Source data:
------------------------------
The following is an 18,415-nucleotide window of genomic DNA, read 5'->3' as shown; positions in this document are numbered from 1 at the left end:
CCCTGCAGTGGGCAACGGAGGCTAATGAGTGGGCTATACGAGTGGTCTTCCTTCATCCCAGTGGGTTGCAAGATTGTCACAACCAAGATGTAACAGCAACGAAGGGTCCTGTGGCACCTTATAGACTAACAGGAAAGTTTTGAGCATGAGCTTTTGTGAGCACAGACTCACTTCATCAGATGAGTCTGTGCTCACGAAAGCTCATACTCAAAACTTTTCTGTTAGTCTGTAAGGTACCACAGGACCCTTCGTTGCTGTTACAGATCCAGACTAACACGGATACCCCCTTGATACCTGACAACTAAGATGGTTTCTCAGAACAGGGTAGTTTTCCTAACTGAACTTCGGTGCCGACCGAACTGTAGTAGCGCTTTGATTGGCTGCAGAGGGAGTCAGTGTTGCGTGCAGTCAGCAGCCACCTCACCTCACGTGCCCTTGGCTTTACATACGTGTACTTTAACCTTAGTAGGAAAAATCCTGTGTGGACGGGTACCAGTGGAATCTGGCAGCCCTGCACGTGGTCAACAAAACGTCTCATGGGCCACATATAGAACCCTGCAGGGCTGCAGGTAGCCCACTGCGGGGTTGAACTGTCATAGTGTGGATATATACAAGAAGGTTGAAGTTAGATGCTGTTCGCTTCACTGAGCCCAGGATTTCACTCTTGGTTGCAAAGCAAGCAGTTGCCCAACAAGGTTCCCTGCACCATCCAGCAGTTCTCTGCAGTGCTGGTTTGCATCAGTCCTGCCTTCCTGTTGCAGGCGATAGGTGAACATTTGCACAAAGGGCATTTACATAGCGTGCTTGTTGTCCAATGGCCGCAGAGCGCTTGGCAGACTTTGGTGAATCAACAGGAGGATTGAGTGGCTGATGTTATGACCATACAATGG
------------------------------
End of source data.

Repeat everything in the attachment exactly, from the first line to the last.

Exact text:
The following is an 18,415-nucleotide window of genomic DNA, read 5'->3' as shown; positions in this document are numbered from 1 at the left end:
CCCTGCAGTGGGCAACGGAGGCTAATGAGTGGGCTATACGAGTGGTCTTCCTTCATCCCAGTGGGTTGCAAGATTGTCACAACCAAGATGTAACAGCAACGAAGGGTCCTGTGGCACCTTATAGACTAACAGGAAAGTTTTGAGCATGAGCTTTTGTGAGCACAGACTCACTTCATCAGATGAGTCTGTGCTCACGAAAGCTCATACTCAAAACTTTTCTGTTAGTCTGTAAGGTACCACAGGACCCTTCGTTGCTGTTACAGATCCAGACTAACACGGATACCCCCTTGATACCTGACAACTAAGATGGTTTCTCAGAACAGGGTAGTTTTCCTAACTGAACTTCGGTGCCGACCGAACTGTAGTAGCGCTTTGATTGGCTGCAGAGGGAGTCAGTGTTGCGTGCAGTCAGCAGCCACCTCACCTCACGTGCCCTTGGCTTTACATACGTGTACTTTAACCTTAGTAGGAAAAATCCTGTGTGGACGGGTACCAGTGGAATCTGGCAGCCCTGCACGTGGTCAACAAAACGTCTCATGGGCCACATATAGAACCCTGCAGGGCTGCAGGTAGCCCACTGCGGGGTTGAACTGTCATAGTGTGGATATATACAAGAAGGTTGAAGTTAGATGCTGTTCGCTTCACTGAGCCCAGGATTTCACTCTTGGTTGCAAAGCAAGCAGTTGCCCAACAAGGTTCCCTGCACCATCCAGCAGTTCTCTGCAGTGCTGGTTTGCATCAGTCCTGCCTTCCTGTTGCAGGCGATAGGTGAACATTTGCACAAAGGGCATTTACATAGCGTGCTTGTTGTCCAATGGCCGCAGAGCGCTTGGCAGACTTTGGTGAATCAACAGGAGGATTGAGTGGCTGATGTTATGACCATACAATGG